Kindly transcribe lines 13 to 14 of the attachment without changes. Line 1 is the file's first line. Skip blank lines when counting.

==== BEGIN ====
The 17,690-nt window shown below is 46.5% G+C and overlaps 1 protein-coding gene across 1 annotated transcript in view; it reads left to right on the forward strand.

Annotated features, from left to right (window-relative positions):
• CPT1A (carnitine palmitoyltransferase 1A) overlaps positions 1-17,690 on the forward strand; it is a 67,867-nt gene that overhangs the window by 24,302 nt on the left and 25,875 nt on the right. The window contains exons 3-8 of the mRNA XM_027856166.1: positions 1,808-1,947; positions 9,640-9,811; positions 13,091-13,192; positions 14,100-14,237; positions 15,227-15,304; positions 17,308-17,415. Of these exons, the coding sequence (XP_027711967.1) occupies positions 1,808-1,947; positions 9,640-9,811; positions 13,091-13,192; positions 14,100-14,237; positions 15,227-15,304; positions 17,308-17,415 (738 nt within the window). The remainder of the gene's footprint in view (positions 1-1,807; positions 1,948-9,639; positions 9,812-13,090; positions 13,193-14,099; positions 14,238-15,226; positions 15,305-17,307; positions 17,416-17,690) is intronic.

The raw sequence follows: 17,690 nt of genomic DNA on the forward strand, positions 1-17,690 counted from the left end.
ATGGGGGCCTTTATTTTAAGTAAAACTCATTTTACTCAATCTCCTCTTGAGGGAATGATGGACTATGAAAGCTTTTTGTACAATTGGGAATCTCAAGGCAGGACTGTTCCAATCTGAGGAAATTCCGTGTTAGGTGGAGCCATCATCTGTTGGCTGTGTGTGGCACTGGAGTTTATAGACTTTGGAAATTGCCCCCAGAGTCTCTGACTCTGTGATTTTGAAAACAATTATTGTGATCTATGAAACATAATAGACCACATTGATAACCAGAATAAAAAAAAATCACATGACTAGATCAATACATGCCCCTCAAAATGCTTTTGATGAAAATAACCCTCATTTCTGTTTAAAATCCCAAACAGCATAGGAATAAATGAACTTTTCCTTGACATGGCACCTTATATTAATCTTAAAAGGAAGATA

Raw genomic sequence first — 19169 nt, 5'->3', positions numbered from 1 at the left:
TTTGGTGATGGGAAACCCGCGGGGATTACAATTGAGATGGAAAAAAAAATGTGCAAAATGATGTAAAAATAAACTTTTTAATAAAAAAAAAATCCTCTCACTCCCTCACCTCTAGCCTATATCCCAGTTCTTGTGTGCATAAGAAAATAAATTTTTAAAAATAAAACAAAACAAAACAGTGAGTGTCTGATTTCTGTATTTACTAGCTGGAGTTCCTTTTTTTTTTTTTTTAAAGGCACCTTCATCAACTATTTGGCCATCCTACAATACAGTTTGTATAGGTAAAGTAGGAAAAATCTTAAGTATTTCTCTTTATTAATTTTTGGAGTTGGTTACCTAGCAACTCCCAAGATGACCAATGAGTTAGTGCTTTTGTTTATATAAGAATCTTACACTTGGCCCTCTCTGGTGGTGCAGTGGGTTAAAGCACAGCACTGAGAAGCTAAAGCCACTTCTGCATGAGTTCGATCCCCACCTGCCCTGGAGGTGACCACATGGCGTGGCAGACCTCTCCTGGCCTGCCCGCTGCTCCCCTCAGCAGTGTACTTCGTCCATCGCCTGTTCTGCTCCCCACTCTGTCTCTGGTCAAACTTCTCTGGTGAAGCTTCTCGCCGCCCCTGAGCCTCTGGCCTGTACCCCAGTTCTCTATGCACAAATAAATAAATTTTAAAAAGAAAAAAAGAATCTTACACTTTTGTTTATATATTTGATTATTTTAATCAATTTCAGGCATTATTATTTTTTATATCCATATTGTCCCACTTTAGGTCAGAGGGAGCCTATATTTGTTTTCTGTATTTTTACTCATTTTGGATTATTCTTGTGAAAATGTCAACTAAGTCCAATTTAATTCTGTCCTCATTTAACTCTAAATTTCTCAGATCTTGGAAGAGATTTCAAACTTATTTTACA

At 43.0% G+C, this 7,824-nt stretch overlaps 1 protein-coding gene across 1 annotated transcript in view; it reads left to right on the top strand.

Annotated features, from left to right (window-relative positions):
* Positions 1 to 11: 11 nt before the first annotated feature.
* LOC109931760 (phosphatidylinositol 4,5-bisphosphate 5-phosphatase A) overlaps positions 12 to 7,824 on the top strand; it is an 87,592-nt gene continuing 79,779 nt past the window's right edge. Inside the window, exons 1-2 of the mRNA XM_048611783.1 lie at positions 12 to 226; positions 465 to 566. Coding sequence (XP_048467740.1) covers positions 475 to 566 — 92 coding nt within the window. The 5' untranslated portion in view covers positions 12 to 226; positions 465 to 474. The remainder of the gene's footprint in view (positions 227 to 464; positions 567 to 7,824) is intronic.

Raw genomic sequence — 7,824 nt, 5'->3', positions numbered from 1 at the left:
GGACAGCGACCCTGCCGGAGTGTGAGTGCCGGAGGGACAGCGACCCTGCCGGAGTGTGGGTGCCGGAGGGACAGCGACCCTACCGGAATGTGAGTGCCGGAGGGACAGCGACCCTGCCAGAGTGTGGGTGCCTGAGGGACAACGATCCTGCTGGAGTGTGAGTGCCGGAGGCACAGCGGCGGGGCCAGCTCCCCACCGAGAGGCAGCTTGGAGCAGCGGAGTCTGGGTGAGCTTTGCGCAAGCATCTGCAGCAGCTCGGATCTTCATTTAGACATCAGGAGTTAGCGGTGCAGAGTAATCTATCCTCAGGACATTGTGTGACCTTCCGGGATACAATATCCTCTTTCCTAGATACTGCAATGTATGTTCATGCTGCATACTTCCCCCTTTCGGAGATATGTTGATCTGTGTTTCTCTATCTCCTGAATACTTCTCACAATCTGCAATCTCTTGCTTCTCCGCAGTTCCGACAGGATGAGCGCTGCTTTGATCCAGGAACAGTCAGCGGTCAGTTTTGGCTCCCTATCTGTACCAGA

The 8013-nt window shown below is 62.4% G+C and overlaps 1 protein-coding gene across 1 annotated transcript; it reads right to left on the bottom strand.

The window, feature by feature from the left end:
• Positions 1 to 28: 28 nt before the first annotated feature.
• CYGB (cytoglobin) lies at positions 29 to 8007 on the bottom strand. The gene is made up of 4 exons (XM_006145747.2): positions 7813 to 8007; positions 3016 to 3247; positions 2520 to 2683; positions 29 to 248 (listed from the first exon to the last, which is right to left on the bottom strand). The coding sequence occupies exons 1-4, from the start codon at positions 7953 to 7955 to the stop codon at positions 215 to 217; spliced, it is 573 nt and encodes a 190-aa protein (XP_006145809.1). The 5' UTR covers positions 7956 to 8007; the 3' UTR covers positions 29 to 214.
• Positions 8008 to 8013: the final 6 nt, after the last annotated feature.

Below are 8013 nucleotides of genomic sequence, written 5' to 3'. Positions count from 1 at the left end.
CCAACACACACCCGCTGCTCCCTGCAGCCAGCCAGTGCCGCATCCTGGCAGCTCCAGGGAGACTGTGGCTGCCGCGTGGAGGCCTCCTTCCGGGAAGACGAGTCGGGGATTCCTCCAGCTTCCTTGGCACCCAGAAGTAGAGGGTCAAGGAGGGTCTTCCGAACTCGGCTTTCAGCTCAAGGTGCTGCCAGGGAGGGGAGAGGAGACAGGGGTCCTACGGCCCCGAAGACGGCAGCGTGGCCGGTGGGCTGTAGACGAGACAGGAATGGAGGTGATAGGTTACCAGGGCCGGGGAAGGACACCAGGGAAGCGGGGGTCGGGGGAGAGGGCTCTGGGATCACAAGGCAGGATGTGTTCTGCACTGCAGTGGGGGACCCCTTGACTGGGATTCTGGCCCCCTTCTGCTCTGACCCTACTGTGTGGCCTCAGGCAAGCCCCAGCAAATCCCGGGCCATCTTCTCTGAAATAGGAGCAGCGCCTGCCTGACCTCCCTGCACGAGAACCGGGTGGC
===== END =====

GGACAGCGACCCTGCCGGAGTGTGAGTGCCGGAGGGACAGCGACCCTGCCGGAGTGTGGGTGCCGGAGGGACAGCGACCCTACCGGAATGTGAGTGCCGGAGGGACAGCGACCCTGCCAGAGTGTGGGTGCCTGAGGGACAACGATCCTGCTGGAGTGTGAGTGCCGGAGGCACAGCGGCGGGGCCAGCTCCCCACCGAGAGGCAGCTTGGAGCAGCGGAGTCTGGGTGAGCTTTGCGCAAGCATCTGCAGCAGCTCGGATCTTCATTTAGACATCAGGAGTTAGCGGTGCAGAGTAATCTATCCTCAGGACATTGTGTGACCTTCCGGGATACAATATCCTCTTTCCTAGATACTGCAATGTATGTTCATGCTGCATACTTCCCCCTTTCGGAGATATGTTGATCTGTGTTTCTCTATCTCCTGAATACTTCTCACAATCTGCAATCTCTTGCTTCTCCGCAGTTCCGACAGGATGAGCGCTGCTTTGATCCAGGAACAGTCAGCGGTCAGTTTTGGCTCCCTATCTGTACCAGA

The 8013-nt window shown below is 62.4% G+C and overlaps 1 protein-coding gene across 1 annotated transcript; it reads right to left on the bottom strand.